Environmental Physiology Lab

Physiology of salmonid development

The early environment surrounding a developing embryo often shapes the adult morphology, physiology and behavior. In other words, the developmental process is plastic. We are interested in how water temperature and/or oxygen levels during critical windows of early zebrafish development alter the long-term thermal and hypoxia tolerance of the adult fish. We are also interested in whether developmental plasticity or adult acclimation both influence thermal preference in eurythermal mangrove rivulus. As well, mangrove rivulus embryos survive and hatch out of water, a possible physiological advantage because air holds ~30x more oxygen than water. We are studying the developmental consequences of early air exposure in mangrove rivulus. Recent studies have shown that aerial incubation of embryos reduces the energetic costs of development partly by reducing the necessity of embryonic movements to dispel stagnant boundary layers. These and other projects address the fundamental relationship between genetic and environmental influences on the adult phenotype.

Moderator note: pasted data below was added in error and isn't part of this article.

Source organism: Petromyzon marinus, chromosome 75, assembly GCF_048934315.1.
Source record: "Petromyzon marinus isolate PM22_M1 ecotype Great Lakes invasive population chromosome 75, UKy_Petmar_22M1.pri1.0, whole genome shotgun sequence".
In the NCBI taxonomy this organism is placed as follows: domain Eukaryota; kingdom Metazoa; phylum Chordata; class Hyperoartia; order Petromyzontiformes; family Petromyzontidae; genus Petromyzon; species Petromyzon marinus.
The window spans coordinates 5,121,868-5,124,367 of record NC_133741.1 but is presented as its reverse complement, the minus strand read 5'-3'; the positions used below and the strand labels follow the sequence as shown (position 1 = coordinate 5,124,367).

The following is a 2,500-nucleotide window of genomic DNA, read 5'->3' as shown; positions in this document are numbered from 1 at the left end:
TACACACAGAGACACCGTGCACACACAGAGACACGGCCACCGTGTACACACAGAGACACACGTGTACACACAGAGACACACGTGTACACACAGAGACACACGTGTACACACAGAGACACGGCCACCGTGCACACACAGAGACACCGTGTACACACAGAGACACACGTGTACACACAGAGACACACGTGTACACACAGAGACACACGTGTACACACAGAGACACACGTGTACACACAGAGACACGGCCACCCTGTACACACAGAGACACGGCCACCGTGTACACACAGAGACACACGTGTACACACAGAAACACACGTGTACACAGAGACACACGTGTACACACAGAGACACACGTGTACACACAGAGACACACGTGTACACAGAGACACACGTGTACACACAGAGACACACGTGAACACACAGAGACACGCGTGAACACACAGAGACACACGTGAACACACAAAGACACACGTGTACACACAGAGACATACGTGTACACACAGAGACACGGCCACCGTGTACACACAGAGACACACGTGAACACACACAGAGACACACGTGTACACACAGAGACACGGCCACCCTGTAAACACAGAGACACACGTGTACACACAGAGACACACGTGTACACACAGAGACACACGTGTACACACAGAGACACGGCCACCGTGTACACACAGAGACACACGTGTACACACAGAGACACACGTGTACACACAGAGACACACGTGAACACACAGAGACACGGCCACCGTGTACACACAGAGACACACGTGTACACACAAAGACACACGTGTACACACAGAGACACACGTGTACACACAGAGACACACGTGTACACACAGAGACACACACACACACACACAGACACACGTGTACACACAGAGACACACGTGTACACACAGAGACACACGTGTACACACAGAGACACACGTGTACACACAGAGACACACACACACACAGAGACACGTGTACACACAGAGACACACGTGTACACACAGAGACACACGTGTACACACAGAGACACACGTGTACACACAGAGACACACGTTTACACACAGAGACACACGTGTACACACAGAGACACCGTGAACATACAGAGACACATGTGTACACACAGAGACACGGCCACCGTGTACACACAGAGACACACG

More Research in the Wright Lab